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Sensory Integration - A Randomized Trial for Children with Autism

Saturday, 4 May 2013: 09:00-13:00
Banquet Hall (Kursaal Centre)
R. Schaaf1 and T. Benevides2, (1)Occupational Therapy, Thomas Jefferson University, Philadelphia, PA, (2)Thomas Jefferson University, Philadelphia, PA
Background: Sensory hypo and hyper-responsivity have been described in the autism literature since the disorder was first identified.  Current estimates show that between 70-96% of children with Autism Spectrum Disorders (ASD) demonstrate these sensory features (Ben-Sasson, et al 2009), and they are now proposed to be included as a core feature for diagnosis of Autism Spectrum Disorders (ASD) under the Restricted and Stereotypic Behavior criteria in the DSM 5 (APA, 2012).  As such, objective markers of these features have new and important relevance for diagnosis and treatment of ASD.    Our work, to date, shows these sensory differences create social isolation for families and their children, significantly restricting full participation in daily activities.  Consequently, interventions to address sensory differences are among the most often requested services, and, although data on their effectiveness is promising, more rigorous trials are needed. 

Objectives: To determine if occupational therapy using sensory integration (OT/SI) improves adaptive behavior (as measured by individualized goals and standardized assessments) and decreases sensory features.  We previously completed a feasibility study showing that the intervention is safe, feasible to deliver, acceptable to families and that interventionists were able to obtain adequate fidelity (Schaaf, Benevides, Kelly & Mailloux, 2012).  All subjects were well characterized using the ADOS and ADI-R.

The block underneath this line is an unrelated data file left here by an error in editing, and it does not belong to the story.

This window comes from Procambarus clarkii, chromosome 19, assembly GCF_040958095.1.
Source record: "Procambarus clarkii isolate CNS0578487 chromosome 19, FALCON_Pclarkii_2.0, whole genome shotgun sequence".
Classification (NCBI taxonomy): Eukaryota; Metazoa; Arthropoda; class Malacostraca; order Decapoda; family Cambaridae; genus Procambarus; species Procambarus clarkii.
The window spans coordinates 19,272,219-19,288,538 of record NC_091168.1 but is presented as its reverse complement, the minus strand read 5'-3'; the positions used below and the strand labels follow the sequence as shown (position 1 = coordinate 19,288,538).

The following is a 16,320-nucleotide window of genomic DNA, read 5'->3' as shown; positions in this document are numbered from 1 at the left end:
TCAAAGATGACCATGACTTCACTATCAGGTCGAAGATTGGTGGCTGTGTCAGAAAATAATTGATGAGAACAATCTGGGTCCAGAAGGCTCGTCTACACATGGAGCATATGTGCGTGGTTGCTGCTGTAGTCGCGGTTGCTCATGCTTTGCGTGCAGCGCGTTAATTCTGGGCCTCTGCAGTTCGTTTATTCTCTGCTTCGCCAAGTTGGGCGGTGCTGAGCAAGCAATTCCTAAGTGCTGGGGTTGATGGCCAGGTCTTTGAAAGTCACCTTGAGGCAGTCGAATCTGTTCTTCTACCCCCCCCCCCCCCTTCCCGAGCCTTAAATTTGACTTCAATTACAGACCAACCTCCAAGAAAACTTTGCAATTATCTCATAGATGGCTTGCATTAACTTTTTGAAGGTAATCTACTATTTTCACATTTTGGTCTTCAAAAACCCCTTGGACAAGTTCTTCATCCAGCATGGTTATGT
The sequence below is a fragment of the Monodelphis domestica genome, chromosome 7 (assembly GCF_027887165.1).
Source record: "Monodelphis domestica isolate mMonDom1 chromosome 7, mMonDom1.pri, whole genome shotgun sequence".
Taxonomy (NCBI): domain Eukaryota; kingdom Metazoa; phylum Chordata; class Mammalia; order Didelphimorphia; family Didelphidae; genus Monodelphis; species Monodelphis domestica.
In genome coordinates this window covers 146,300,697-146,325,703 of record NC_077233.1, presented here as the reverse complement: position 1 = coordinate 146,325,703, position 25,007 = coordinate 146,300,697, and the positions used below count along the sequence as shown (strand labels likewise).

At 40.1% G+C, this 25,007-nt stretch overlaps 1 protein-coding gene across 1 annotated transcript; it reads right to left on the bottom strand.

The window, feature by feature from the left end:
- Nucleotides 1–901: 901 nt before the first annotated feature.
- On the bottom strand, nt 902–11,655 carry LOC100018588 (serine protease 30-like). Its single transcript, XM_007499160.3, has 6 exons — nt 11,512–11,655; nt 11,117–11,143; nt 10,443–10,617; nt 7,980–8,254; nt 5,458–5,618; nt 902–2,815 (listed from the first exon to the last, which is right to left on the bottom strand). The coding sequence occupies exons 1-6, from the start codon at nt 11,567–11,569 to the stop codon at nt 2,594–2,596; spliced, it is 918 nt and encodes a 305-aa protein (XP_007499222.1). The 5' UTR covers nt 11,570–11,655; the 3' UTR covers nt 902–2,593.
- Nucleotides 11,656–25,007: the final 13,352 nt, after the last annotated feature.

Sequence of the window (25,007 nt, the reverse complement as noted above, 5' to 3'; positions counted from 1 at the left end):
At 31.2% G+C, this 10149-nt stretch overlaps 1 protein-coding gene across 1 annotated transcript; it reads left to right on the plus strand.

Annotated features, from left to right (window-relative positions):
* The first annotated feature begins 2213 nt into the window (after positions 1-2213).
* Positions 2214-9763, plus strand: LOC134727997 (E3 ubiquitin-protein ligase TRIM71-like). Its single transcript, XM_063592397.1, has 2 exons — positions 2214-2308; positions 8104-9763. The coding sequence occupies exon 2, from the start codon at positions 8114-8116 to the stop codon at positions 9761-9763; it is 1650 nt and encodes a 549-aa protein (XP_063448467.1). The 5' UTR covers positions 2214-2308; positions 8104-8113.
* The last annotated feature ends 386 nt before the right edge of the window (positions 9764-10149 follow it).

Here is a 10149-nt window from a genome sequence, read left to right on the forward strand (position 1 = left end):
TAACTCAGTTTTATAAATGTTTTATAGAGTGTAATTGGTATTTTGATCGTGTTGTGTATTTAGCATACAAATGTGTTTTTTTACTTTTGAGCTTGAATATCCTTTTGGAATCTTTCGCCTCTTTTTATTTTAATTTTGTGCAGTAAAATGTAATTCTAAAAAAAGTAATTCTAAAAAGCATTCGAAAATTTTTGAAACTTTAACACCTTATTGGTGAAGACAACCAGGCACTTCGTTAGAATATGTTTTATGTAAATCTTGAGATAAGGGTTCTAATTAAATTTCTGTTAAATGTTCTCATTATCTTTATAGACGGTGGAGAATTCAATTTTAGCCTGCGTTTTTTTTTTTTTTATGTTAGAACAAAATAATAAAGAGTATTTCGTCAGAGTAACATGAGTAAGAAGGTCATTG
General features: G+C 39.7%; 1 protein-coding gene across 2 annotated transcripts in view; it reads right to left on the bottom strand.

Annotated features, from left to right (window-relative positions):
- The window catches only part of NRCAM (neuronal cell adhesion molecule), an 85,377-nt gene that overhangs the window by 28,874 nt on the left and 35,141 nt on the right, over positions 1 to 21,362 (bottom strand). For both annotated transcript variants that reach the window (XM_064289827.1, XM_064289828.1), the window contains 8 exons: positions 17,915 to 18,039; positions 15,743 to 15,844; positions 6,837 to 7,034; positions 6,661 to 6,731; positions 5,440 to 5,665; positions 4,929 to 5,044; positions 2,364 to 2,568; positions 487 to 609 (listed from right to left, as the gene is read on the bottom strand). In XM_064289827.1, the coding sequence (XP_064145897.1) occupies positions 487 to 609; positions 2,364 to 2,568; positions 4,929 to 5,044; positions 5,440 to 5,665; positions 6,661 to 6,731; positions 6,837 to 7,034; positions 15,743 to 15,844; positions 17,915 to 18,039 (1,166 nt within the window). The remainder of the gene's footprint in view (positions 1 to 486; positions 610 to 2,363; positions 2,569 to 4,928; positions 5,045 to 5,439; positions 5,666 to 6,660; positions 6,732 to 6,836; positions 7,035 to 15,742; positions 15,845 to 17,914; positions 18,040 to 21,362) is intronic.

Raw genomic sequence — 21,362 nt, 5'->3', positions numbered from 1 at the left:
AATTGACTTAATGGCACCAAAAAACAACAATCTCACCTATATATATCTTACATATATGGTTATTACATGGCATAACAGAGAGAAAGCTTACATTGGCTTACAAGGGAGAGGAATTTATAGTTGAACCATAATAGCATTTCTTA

Methods: Thirty-two children diagnosed with autism spectrum disorders, between the ages of 4-8 years were enrolled in the study.   Following phenotypic characterization (diagnosis of autism using ADOS-G, ADI-R and a cognitive assessment), subjects were assessed to identify their sensory dysfunction, and if eligible, were enrolled into the study.  Following pre-test assessment, individualized goals were developed using assessment findings and parent-identified goals using Goal Attainment Scaling methodology.  Randomization to either OT/SI or Usual Care (UC) occured using stratified blocks based on ASD severity and cognition.  Children assigned to OT/SI received 30 treatments over a 10 week period.   Intervention followed a manualized protocol that operationalized the principles of sensory integration.  Primary and secondary outcomes were Goal Attainment Scale rating, Pervasive Developmental Disorder Behavioral Inventory (PDDBI) scores, Pediatric Evaluation of Disability Inventory (PEDI), and the Sensory Integration and Praxis Tests obtained at pre and post intervention by independent, blind evaluators.

Results: Parents of children in the treatment group reported significantly higher goal attainment (p = .003) and on the PEDI, children were reported to have significantly greater independence in their in self- care (p = .039) and social functions (p = .008).  In addition, sensory behaviors measured by the PDDBI decreased more in the treatment group in comparison to the controls and approached significance (p = .064).   

Conclusions: The findings from this trial show that occupational therapy using sensory integration principles significantly improves attainment of individually identified functional goals, and has an impact on independence in self-care and socialization.  In addition, this intervention shows a tendency to decrease parent-reported sensory behaviors.

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